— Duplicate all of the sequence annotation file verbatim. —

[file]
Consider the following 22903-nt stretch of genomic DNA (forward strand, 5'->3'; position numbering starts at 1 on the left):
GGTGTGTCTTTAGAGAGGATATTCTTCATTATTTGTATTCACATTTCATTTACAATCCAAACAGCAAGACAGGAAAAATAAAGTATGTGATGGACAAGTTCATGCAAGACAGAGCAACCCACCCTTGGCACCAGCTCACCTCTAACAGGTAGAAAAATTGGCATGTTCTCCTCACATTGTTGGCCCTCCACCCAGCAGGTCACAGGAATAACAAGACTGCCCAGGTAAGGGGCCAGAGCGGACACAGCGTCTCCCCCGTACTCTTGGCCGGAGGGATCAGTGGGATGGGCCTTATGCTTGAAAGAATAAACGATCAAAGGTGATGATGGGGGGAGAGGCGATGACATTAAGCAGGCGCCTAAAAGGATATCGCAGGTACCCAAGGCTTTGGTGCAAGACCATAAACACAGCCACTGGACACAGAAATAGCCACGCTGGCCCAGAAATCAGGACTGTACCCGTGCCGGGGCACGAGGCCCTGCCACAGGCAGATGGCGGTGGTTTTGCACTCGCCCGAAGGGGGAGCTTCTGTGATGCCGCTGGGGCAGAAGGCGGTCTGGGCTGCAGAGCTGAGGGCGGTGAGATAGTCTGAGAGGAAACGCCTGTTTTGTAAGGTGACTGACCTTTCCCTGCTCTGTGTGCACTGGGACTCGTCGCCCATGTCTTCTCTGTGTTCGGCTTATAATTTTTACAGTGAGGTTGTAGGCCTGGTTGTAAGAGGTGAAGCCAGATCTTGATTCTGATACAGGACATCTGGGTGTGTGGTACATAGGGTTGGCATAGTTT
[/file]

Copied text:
Consider the following 22903-nt stretch of genomic DNA (forward strand, 5'->3'; position numbering starts at 1 on the left):
GGTGTGTCTTTAGAGAGGATATTCTTCATTATTTGTATTCACATTTCATTTACAATCCAAACAGCAAGACAGGAAAAATAAAGTATGTGATGGACAAGTTCATGCAAGACAGAGCAACCCACCCTTGGCACCAGCTCACCTCTAACAGGTAGAAAAATTGGCATGTTCTCCTCACATTGTTGGCCCTCCACCCAGCAGGTCACAGGAATAACAAGACTGCCCAGGTAAGGGGCCAGAGCGGACACAGCGTCTCCCCCGTACTCTTGGCCGGAGGGATCAGTGGGATGGGCCTTATGCTTGAAAGAATAAACGATCAAAGGTGATGATGGGGGGAGAGGCGATGACATTAAGCAGGCGCCTAAAAGGATATCGCAGGTACCCAAGGCTTTGGTGCAAGACCATAAACACAGCCACTGGACACAGAAATAGCCACGCTGGCCCAGAAATCAGGACTGTACCCGTGCCGGGGCACGAGGCCCTGCCACAGGCAGATGGCGGTGGTTTTGCACTCGCCCGAAGGGGGAGCTTCTGTGATGCCGCTGGGGCAGAAGGCGGTCTGGGCTGCAGAGCTGAGGGCGGTGAGATAGTCTGAGAGGAAACGCCTGTTTTGTAAGGTGACTGACCTTTCCCTGCTCTGTGTGCACTGGGACTCGTCGCCCATGTCTTCTCTGTGTTCGGCTTATAATTTTTACAGTGAGGTTGTAGGCCTGGTTGTAAGAGGTGAAGCCAGATCTTGATTCTGATACAGGACATCTGGGTGTGTGGTACATAGGGTTGGCATAGTTT